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#12: "Not Working At All" With Facts
Franken reaches into the moonbat playbook and delivers this zinger on page 48 of Truth,
"Saddam’s regime and al Qaeda weren’t working together at all." (emphasis in original)
Of course, Franken does not provide even one shred of a source to support his groundless statement. Where are 14 Harvard researchers when you need them?
Franken's bogus assertion ignores several historical truths, including:
... Abdul Rahman Yasin was an al Qaeda member who took part in detonating the 1993 World Trade Center bomb. He fled to Iraq. In 2003, U.S. forces uncovered documents in Tikrit, Saddam’s hometown, that show that Iraq gave Yasin both a house and a monthly salary.1
... Abu Musab al-Zarqawi ran an al Qaeda training camp in Afghanistan. When he was injured by U.S. forces in May 2002, he went to Baghdad for treatment. Discovered records show that he was treated at Olympic hospital, operated by one of Saddam’s sons, Uday. After he recovered, al-Zarqawi went to operate a terrorist training camp in northern Iraq.2
... In January 2000, Malaysian intelligence took photographs of Ahmed Hikmat Shakir, an Iraqi intelligence operative, at key planning meetings with al Qaeda members for the bombing of the USS Cole and September 11 attacks.3
... Jane's Foreign Report, a respected newsletter, reported that in October 2000, Salah Suleiman, an Iraqi intelligence operative, was arrested at the Pakistan-Afghanistan border. Jane’s reported that he was shuttling between Iraq intelligence and Ayman al-Zawahiri, al Qaeda’s #2 guy.4
... "On February 3, 1998, Ayman al Zawahiri, bin Laden's Egyptian deputy, came to Baghdad for meetings with Iraqi leaders. The visit came as Islamic radicals gathered once again in the Iraqi capital for another installation of Hussein's Popular Islamic Conferences. Iraqi vice president Taha Yasin Ramadan welcomed them on February 9 with the language of jihad ... We do not have reporting on when, exactly, Zawahiri left Baghdad. But we do know from an interrogation of a senior Iraqi Intelligence official that he did not leave empty-handed. As first reported in U.S. News & World Report, the Iraqi regime gave Zawahiri $300,000 during or shortly after his trip to Baghdad."5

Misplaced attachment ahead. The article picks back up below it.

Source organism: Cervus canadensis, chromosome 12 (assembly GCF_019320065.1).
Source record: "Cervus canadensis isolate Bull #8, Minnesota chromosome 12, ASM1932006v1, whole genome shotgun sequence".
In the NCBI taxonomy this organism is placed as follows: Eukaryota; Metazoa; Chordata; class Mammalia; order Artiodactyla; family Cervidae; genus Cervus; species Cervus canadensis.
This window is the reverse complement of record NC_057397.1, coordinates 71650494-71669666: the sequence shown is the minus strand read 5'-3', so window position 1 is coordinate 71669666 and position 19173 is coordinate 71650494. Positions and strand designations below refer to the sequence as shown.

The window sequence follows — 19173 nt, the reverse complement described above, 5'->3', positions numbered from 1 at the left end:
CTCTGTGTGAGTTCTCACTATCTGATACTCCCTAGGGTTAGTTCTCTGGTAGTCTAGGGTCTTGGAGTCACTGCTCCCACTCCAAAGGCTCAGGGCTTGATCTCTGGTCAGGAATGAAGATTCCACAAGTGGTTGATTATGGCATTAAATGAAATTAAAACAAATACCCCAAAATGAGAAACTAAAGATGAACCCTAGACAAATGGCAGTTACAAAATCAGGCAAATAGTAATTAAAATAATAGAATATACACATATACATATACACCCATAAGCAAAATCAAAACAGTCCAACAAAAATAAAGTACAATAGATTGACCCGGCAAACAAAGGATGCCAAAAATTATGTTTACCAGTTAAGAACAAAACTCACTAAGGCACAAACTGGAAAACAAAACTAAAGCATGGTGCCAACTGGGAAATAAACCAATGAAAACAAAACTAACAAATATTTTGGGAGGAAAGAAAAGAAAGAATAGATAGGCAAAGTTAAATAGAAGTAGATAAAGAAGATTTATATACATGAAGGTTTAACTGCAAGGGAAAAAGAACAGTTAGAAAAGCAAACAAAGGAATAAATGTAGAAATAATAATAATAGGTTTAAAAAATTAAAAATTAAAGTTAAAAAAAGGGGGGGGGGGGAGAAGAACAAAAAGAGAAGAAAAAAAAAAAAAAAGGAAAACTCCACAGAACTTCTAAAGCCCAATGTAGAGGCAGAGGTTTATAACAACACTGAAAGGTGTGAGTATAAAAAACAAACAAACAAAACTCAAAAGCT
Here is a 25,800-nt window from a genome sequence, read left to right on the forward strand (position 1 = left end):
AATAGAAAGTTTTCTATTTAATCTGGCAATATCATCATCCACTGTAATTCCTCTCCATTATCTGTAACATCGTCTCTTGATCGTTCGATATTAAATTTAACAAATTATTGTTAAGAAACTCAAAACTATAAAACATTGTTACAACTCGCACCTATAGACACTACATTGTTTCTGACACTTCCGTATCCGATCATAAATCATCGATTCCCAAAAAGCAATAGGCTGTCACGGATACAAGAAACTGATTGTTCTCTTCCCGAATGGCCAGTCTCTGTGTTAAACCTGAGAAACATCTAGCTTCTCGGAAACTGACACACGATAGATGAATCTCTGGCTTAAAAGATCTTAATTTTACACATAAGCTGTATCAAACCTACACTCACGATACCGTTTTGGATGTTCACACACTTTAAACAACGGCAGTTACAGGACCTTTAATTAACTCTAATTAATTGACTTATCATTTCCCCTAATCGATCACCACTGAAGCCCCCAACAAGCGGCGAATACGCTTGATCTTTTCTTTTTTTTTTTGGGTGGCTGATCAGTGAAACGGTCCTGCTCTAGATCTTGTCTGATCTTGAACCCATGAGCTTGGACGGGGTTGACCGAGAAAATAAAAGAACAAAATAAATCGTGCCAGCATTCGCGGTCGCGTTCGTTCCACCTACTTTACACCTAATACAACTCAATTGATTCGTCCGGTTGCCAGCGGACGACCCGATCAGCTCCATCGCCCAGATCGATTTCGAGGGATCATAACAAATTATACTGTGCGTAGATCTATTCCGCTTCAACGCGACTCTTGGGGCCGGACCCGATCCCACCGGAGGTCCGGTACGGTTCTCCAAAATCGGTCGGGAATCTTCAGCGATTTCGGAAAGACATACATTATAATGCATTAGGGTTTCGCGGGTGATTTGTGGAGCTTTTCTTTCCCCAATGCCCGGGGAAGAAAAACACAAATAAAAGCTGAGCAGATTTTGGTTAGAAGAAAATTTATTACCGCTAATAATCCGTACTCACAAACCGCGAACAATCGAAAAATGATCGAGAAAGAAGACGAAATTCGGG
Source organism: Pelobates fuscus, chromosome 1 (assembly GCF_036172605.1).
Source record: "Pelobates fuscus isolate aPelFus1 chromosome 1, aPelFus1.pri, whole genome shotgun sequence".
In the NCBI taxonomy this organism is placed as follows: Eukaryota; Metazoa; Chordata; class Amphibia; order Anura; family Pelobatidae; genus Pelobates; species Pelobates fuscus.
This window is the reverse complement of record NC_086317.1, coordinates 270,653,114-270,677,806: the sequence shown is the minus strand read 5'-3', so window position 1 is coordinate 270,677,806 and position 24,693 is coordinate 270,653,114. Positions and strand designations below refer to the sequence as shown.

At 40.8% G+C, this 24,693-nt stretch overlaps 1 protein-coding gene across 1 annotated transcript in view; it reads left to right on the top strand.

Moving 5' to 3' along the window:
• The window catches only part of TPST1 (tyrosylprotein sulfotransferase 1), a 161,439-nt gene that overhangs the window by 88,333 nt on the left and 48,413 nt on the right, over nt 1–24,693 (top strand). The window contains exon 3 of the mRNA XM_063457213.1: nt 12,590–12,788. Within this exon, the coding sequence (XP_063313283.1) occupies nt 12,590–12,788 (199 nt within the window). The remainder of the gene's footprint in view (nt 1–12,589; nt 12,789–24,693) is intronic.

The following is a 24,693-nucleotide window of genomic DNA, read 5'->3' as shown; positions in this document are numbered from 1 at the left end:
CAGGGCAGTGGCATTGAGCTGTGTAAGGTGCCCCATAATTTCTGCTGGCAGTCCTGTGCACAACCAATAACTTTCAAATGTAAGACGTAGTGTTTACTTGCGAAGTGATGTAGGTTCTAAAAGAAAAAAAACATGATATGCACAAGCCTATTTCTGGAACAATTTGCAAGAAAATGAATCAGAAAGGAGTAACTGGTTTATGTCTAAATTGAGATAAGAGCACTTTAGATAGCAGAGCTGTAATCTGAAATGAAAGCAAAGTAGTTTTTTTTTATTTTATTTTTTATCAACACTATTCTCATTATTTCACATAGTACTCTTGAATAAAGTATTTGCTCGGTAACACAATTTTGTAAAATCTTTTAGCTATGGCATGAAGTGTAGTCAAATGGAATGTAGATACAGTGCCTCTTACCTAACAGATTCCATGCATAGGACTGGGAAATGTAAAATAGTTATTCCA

Most importantly, Franken's false claim contradicts the very own findings of the Clinton administration. In 1998, the Clinton administration officially indicted Osama bin Laden. In the indictment, it is written (emphasis mine):
"Al Qaeda reached an understanding with the government of Iraq that al Qaeda would not work against that government and that on particular projects, specifically including weapons development, al Qaeda would work cooperatively with the government of Iraq."6
Franken is not only wrong, but he also contradicts the findings of his friend Bill Clinton!
By the way, if you're still not convinced, Thomas Kean, chairman of the 9/11 Commission said, "There was no question in our minds that there was a relationship between Iraq and al Qaeda."7
1 Richard Miniter, Disinformation (Regenery, 2005), p. 117. [A great book!]
2 Miniter, p. 110. See also: Stephen F. Hayes, "The Connection," Weekly Standard, June 7, 2004. http://www.weeklystandard.com/Content/Public/Articles/000/000/004/152lndzv.asp.
3 Richard Miniter, "The Iraq-alQaeda Connections," September 25, 2003. http://www.techcentralstation.com/092503F.html.
4 Richard Miniter, “Wrong (Again) About the Iraq-Al Qaeda Connection,” June 21, 2004. http://www.frontpagemag.com/Articles/ReadArticle.asp?ID=13856.
5 Stephen F. Hayes & Thomas Joscelyn, "The Mother of All Connections," Weekly Standard, July 18, 2005. http://www.weeklystandard.com/Content/Public/Articles/000/000/005/804yqqnr.asp?pg=2 [Recommended reading!]
6 Miniter, p. 111. See also the indictment: http://www.fas.org/irp/news/1998/11/98110602_nlt.html.
7 "Transcript: 9/11 Panel Releases Its Final Report," Washington Post, July 22, 2004. http://www.washingtonpost.com/wp-dyn/articles/A6014-2004Jul22_3.html